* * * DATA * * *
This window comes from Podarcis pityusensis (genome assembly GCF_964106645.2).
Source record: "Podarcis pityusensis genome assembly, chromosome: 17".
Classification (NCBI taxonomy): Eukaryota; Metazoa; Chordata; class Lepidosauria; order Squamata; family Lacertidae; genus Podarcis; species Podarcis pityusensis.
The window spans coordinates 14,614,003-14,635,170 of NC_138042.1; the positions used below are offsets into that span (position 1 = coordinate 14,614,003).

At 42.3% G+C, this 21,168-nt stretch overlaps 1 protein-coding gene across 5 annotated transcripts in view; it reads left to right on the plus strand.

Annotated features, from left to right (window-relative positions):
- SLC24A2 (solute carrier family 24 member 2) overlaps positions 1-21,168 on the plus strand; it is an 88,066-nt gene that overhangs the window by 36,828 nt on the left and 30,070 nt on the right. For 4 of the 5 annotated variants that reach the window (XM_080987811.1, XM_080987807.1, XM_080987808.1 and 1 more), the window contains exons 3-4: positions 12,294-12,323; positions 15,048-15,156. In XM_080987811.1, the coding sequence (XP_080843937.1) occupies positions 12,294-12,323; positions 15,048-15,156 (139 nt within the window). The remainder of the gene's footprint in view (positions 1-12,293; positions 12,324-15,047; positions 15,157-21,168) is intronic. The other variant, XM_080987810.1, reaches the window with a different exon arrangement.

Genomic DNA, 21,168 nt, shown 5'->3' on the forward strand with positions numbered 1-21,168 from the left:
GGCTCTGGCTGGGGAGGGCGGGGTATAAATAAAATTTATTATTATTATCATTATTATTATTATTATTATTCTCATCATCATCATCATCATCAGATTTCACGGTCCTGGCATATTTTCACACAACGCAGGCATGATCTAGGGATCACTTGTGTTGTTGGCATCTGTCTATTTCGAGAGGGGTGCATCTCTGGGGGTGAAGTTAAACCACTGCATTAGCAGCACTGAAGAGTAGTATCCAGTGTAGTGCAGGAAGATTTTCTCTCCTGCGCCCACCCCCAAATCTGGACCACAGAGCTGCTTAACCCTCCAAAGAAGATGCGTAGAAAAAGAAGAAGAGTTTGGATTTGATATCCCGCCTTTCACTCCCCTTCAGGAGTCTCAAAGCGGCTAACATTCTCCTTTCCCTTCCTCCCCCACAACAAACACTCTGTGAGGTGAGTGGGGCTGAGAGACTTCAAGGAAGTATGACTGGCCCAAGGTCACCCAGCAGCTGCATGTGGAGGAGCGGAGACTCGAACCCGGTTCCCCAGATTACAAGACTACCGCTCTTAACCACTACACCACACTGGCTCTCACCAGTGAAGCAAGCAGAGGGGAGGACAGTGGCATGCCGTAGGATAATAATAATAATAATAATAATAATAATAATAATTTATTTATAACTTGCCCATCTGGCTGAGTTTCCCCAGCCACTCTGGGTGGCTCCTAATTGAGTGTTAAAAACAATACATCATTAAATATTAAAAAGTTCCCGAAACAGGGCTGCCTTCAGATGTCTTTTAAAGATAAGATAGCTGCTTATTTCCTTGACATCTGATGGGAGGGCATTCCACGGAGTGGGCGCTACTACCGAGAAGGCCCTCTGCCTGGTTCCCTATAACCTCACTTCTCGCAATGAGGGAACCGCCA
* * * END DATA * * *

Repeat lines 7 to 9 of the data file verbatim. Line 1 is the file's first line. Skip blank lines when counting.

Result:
- SLC24A2 (solute carrier family 24 member 2) overlaps positions 1-21,168 on the plus strand; it is an 88,066-nt gene that overhangs the window by 36,828 nt on the left and 30,070 nt on the right. For 4 of the 5 annotated variants that reach the window (XM_080987811.1, XM_080987807.1, XM_080987808.1 and 1 more), the window contains exons 3-4: positions 12,294-12,323; positions 15,048-15,156. In XM_080987811.1, the coding sequence (XP_080843937.1) occupies positions 12,294-12,323; positions 15,048-15,156 (139 nt within the window). The remainder of the gene's footprint in view (positions 1-12,293; positions 12,324-15,047; positions 15,157-21,168) is intronic. The other variant, XM_080987810.1, reaches the window with a different exon arrangement.

Genomic DNA, 21,168 nt, shown 5'->3' on the forward strand with positions numbered 1-21,168 from the left:
GGCTCTGGCTGGGGAGGGCGGGGTATAAATAAAATTTATTATTATTATCATTATTATTATTATTATTATTCTCATCATCATCATCATCATCAGATTTCACGGTCCTGGCATATTTTCACACAACGCAGGCATGATCTAGGGATCACTTGTGTTGTTGGCATCTGTCTATTTCGAGAGGGGTGCATCTCTGGGGGTGAAGTTAAACCACTGCATTAGCAGCACTGAAGAGTAGTATCCAGTGTAGTGCAGGAAGATTTTCTCTCCTGCGCCCACCCCCAAATCTGGACCACAGAGCTGCTTAACCCTCCAAAGAAGATGCGTAGAAAAAGAAGAAGAGTTTGGATTTGATATCCCGCCTTTCACTCCCCTTCAGGAGTCTCAAAGCGGCTAACATTCTCCTTTCCCTTCCTCCCCCACAACAAACACTCTGTGAGGTGAGTGGGGCTGAGAGACTTCAAGGAAGTATGACTGGCCCAAGGTCACCCAGCAGCTGCATGTGGAGGAGCGGAGACTCGAACCCGGTTCCCCAGATTACAAGACTACCGCTCTTAACCACTACACCACACTGGCTCTCACCAGTGAAGCAAGCAGAGGGGAGGACAGTGGCATGCCGTAGGATAATAATAATAATAATAATAATAATAATAATAATTTATTTATAACTTGCCCATCTGGCTGAGTTTCCCCAGCCACTCTGGGTGGCTCCTAATTGAGTGTTAAAAACAATACATCATTAAATATTAAAAAGTTCCCGAAACAGGGCTGCCTTCAGATGTCTTTTAAAGATAAGATAGCTGCTTATTTCCTTGACATCTGATGGGAGGGCATTCCACGGAGTGGGCGCTACTACCGAGAAGGCCCTCTGCCTGGTTCCCTATAACCTCACTTCTCGCAATGAGGGAACCGCCA